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HomeTop NewsGen Z and millennials are terrified about the economy because they've never seen a 'normal' recession before

Gen Z and millennials are terrified about the economy because they’ve never seen a ‘normal’ recession before


If the US falls into a new recession, it will likely be the first mild one Gen Zers and millennials have seen. The two generations have only experienced the historically disastrous downturns of 2008 and 2020. “I think we’re just kind of gonna throw our hands up and go through it,” 30-year-old Robbie Barnhart said. Sign up for our weekday newsletter, packed with original analysis, news, and trends — delivered right to your inbox. Loading Something is loading. Email address By clicking ‘Sign up’, you agree to receive marketing emails from Insider as well as other partner offers and accept our Terms of Service and Privacy Policy . A recession could be coming, but it’s likely to be a mild one. Gen Zers and most millennials have no idea what that will look like. The US has economic downturn on the brain. A growing number of experts see the country entering a recession in late 2022 or 2023 as the Federal Reserve’s efforts to cool inflation dramatically slow down economic growth. Financial markets are taking such fears seriously, with stocks staging the biggest sell-off since June 2020 on Wednesday. Yet economists don’t expect the slump to be as damaging as the recessions the youngest workers have already experienced. The coming downturn will likely be far less dramatic and only see a moderate slowdown in economic activity, Brett Ryan, a senior US economist at Deutsche Bank, told Insider. That puts younger Americans in an unusual spot. The only recessions they’ve lived through are the dot-com bubble of the early 2000s, the financial-sector meltdown of the late 2000s, and the once-in-a-century pandemic crash. While the dot-com recession was relatively mild, the latter two had disastrous effects on many Americans’ finances — and were probably the most formative for the country’s youngest workers. Gen Zers and millennials could be in for the first ordinary recession of their lives. “Our views of recession tend to be colored by the last one,” Ryan said. “Excluding the pandemic recession, which was the shortest yet deepest ever, people think about 2008 and 2009. We don’t see that. We don’t see a massively over-levered consumer that’s going to have to slam the brakes on spending.” Millennials and Gen Zers don’t have much faith in the economy right now. According to a Deloitte survey of 14,808 Gen Zers and 8,412 millennials, just 28% expect the country’s economic situation to improve over the next 12 months. “I feel like we’re always bracing for catastrophe,” Robbie Barnhart, a 30-year-old millennial pilot, told Insider. “Truly, we’ve seen shit hit the fans so many times that this current system that we have is not working out for us, specifically,” Barnhart added. The best historical comparison So if the coming recession won’t resemble 2001, 2008, or 2020, what’s the closest comparison? Young Americans looking for clues should study the recession of the early 1990s, Deutsche Bank’s Ryan said. That economic decline wasn’t a “serious, massive downturn in consumer spending,” but instead saw spending pull back in certain categories, he said. Americans ate out less, but spending on necessary services like healthcare held steady. Today’s economy also has some key similarities to the early ’90s recession. Both periods saw economic growth slow as the Fed raised interest rates to quell inflation. Americans’ sentiments were extraordinarily bleak , with soaring prices overshadowing the otherwise healthy economy. And just as Iraq’s invasion of Kuwait lifted gas prices in 1990, Russia’s invasion of Ukraine is boosting energy costs and exacerbating the global inflation crisis. There are some encouraging differences between the economies of the early 1990s and today. The labor market’s recovery remains superlative, with the US on track to recoup all lost jobs by mid-summer. The labor shortage continues to boost wages and give workers historic bargaining power. And with worker demand at a record high , companies will be less likely to lay off workers if growth does slow. Fed Chair Jerome Powell reiterated his confidence in the economy on Tuesday, saying the US is entering the slowdown with an encouraging backdrop. “Consumer balance sheets are healthy. Businesses are healthy. The banks are well capitalized. So this is a strong economy, and we think it’s well-positioned to withstand less accommodative monetary policy,” Fed Chair Jerome Powell said Tuesday. The looming recession, then, is shaping up to be much less harmful than Gen Zers and millennials are used to. After several unprecedented downturns, young Americans are about to learn what a recession usually feels like. “I feel like our generation, the millennials will take it in stride, probably. I think we’re just kind of gonna throw our hands up and go through it,” Barnhart said. “I do think that Gen Z — the only way I can put it is that they’re gonna solve way more problems than we will.” Are you a millennial or Gen Zer with strong thoughts about a potential recession? Contact these reporters at [email protected] and [email protected] .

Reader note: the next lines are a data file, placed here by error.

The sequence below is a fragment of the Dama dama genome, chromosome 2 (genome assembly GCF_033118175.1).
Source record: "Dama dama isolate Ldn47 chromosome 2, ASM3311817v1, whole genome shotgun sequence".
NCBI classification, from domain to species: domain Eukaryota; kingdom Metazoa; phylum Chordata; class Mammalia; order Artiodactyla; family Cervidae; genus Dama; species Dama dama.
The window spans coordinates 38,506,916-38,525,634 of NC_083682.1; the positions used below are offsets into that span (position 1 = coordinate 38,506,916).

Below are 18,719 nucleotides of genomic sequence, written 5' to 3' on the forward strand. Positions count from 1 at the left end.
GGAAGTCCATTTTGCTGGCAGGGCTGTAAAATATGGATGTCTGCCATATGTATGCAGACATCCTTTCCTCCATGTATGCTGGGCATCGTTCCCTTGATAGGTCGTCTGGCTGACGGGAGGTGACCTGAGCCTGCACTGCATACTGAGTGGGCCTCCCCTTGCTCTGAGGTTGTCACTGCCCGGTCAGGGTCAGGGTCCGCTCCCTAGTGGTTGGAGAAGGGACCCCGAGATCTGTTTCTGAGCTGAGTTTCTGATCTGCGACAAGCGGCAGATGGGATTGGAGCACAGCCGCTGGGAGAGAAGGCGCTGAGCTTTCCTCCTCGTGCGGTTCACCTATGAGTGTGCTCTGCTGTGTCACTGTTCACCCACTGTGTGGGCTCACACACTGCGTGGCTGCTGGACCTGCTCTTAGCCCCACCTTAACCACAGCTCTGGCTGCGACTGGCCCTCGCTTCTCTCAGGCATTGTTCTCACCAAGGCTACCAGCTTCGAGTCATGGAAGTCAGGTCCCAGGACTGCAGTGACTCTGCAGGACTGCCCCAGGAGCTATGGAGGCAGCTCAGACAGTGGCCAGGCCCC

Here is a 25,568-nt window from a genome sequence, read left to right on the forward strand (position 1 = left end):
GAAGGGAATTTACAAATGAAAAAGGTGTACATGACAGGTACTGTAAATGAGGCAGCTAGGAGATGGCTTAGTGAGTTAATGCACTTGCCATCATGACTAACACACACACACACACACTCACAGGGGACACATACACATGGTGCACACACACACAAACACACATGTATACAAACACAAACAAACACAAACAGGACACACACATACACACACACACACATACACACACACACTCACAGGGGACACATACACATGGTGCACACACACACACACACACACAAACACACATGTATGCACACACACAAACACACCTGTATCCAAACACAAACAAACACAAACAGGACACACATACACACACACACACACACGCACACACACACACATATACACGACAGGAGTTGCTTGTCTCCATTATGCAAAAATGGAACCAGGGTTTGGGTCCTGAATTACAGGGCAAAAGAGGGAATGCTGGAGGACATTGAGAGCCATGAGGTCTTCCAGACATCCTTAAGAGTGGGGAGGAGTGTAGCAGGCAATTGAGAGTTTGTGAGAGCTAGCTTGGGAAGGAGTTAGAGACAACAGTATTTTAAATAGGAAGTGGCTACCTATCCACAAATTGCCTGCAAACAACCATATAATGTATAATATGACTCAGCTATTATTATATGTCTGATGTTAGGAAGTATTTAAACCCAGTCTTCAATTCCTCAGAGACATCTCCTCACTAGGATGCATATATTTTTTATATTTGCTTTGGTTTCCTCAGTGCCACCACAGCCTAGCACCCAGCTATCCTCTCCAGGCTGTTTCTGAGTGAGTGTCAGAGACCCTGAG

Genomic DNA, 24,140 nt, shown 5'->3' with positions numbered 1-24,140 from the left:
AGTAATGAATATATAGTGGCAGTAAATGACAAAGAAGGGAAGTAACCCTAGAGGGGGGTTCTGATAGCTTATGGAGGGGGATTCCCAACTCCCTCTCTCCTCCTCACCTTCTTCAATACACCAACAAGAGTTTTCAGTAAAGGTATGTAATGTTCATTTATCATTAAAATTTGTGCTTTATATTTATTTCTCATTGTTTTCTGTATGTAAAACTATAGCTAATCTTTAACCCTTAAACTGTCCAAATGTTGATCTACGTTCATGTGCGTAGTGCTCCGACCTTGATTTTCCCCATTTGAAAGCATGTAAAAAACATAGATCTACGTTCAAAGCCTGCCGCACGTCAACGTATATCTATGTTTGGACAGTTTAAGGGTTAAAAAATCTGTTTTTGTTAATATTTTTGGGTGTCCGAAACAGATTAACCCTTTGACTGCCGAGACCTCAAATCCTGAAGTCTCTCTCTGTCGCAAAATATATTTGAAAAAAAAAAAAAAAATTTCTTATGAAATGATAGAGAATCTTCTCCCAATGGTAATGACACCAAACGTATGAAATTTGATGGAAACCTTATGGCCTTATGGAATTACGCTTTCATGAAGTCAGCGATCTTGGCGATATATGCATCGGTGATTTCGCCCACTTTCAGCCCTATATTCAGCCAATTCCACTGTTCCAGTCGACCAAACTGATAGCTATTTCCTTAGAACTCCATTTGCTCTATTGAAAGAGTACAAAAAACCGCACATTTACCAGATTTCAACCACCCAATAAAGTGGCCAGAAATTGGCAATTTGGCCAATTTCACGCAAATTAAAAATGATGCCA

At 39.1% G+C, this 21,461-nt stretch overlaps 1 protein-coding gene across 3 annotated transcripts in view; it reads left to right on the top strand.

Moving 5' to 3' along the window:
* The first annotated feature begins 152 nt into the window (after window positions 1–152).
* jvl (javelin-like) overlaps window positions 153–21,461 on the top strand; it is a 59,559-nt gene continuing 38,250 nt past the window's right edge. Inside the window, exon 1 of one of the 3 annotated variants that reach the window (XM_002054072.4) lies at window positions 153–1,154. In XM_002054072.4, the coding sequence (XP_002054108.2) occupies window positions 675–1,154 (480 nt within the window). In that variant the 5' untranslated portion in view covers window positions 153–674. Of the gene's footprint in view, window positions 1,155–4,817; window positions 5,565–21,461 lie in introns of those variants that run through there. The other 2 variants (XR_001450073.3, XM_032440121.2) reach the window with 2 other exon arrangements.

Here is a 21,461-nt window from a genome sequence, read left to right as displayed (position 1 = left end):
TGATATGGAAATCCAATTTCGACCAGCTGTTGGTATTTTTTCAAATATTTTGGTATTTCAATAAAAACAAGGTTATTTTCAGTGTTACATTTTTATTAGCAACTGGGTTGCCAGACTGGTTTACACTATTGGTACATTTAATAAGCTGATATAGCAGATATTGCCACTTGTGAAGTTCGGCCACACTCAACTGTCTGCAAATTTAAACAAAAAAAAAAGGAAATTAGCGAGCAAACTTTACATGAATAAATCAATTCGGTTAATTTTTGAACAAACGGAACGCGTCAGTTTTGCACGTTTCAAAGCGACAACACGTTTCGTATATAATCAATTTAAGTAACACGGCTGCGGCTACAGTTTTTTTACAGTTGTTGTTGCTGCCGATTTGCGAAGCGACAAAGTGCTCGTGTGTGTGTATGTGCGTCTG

From: businessinsider_us

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